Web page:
The 70s was a formative decade worldwide and people have mixed feelings about parts of it (think Nixon, Disco, Thatcher, etc.) I have no opinion on these matters. I was not alive to pass judgment on the goings on and so I feel that I do not have the right (If I happen to restore a watch from the 80s though, all bets are off.) I do have to say that watch designs during this decade were pretty awesome. Prior to this time watches tended to be daintier in size and look. This decade saw the re-examination of components like the watchcase and the hands and turned them into prominent design elements.
This Bulova Jet Star from 1972 just screams 70s and I love it.
The general aesthetic of this watch is somewhere between “chunky” and space age. Most certainly a divergence from the common round and tank shaped watches from decades before, this odd shape almost looks like it belongs on Batman’s utility belt. Although it doesn’t look like it, the lug-to-lug measurement and the width (excluding the crown) are identical. The brushed finish helps to accentuate the unique design of the hands and dial as well as to soften the look of the metal. It also helps to provide a sharp line and angle contrast making this watch look rather sleek despite its size. All to often on these watches this delicate finish is polished away and the watch looks like its been stuck in a chunky rounded mirror.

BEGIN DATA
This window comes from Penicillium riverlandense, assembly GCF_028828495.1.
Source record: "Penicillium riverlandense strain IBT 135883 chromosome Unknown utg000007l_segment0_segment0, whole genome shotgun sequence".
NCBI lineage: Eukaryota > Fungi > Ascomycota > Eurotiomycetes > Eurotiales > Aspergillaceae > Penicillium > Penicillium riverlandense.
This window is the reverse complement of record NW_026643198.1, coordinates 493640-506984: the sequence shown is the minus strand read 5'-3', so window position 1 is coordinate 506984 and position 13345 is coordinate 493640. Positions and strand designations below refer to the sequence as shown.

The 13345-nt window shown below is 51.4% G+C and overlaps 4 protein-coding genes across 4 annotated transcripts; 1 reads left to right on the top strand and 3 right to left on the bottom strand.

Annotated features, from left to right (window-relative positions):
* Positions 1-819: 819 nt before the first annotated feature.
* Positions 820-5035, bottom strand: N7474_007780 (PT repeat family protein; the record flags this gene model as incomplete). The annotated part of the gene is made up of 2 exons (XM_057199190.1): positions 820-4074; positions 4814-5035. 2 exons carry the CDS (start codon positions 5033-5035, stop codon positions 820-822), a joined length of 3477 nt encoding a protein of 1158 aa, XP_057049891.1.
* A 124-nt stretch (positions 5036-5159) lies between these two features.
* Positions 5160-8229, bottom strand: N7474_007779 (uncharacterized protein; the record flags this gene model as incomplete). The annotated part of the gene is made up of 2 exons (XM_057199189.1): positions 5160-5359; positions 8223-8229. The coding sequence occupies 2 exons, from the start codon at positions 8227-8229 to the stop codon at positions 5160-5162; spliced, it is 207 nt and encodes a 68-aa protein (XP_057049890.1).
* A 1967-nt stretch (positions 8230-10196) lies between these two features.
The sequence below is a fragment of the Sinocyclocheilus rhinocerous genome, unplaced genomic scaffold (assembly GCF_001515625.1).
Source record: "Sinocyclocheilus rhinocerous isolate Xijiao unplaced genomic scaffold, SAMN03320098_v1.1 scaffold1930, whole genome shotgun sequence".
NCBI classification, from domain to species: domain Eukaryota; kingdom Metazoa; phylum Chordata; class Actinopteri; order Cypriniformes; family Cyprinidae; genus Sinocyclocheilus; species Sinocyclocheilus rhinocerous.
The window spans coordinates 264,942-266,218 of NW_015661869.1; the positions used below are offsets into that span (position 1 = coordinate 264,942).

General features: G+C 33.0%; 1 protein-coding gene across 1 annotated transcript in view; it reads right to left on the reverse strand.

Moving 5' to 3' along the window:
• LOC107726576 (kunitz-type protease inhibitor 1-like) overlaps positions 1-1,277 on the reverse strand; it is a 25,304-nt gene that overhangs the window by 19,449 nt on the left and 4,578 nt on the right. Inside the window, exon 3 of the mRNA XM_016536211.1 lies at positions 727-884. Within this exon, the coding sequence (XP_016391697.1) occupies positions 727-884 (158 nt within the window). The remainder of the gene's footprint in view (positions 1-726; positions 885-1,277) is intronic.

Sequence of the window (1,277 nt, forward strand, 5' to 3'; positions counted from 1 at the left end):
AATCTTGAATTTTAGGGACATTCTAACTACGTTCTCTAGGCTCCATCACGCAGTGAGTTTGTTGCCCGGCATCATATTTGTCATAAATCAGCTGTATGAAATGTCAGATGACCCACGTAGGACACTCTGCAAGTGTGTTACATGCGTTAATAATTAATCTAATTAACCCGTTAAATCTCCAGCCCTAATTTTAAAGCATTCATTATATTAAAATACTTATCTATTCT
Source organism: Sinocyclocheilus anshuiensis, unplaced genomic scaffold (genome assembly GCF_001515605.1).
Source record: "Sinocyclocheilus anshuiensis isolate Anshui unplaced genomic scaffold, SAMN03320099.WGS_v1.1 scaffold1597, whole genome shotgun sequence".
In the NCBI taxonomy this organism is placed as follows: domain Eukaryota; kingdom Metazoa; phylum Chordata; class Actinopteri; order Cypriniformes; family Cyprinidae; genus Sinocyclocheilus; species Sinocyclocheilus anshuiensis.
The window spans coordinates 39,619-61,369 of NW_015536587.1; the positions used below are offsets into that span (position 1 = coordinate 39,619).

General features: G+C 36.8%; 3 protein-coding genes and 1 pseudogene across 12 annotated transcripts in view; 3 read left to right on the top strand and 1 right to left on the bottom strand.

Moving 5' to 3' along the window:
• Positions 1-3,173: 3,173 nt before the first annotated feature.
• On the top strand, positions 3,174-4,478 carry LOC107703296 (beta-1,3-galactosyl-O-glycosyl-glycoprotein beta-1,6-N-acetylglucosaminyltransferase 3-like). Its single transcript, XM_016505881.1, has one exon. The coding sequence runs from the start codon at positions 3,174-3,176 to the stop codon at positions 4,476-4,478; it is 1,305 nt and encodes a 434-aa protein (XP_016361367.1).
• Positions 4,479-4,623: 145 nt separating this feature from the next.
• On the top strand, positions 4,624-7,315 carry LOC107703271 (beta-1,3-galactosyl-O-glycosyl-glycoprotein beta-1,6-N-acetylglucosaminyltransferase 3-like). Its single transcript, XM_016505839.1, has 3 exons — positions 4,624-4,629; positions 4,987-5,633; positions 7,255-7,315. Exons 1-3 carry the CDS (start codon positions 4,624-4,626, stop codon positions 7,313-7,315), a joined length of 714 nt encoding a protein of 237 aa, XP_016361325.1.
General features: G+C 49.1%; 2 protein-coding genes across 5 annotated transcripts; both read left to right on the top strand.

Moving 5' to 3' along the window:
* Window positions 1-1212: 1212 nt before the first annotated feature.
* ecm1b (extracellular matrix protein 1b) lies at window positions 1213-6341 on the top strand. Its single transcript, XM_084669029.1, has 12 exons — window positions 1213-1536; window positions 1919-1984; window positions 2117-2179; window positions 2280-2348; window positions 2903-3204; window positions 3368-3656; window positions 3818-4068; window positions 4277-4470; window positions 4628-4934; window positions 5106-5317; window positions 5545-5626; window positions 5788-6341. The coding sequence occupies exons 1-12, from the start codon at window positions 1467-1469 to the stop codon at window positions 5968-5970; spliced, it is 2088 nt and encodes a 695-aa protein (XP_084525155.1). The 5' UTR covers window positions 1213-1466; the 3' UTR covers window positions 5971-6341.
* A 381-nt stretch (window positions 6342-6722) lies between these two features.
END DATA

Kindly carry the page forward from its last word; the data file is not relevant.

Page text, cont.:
Typically watches have simple utilitarian hands. They either glowed or they didn’t and some had little stylistic elements (Breguet hands, etc.) but they were mostly there to perform their function. This Jet Star takes them a step further and adds a touch I have only ever seen on two watches: this one and the famous Bulova Chronograph C. You will notice that arrows have been drawn on the rectangular hands. As simple as this is it adds an eye-catching feature to an otherwise typical watch of the time.
This piece has an automatic Bulova 11BSACB or an AS 2066 movement which like most Bulova and AS movements is well built and easily withstands the test of time. It has a quickset date and day function, which is a bit of a pain to reassemble, but on the wrist it’s a fantastically practical mechanism.
The color scheme of this watch is definitively patriotic, so whether or not you think America was great during the 70s, this watch has been and will be around to wear in a decade more appropriate for American Pride.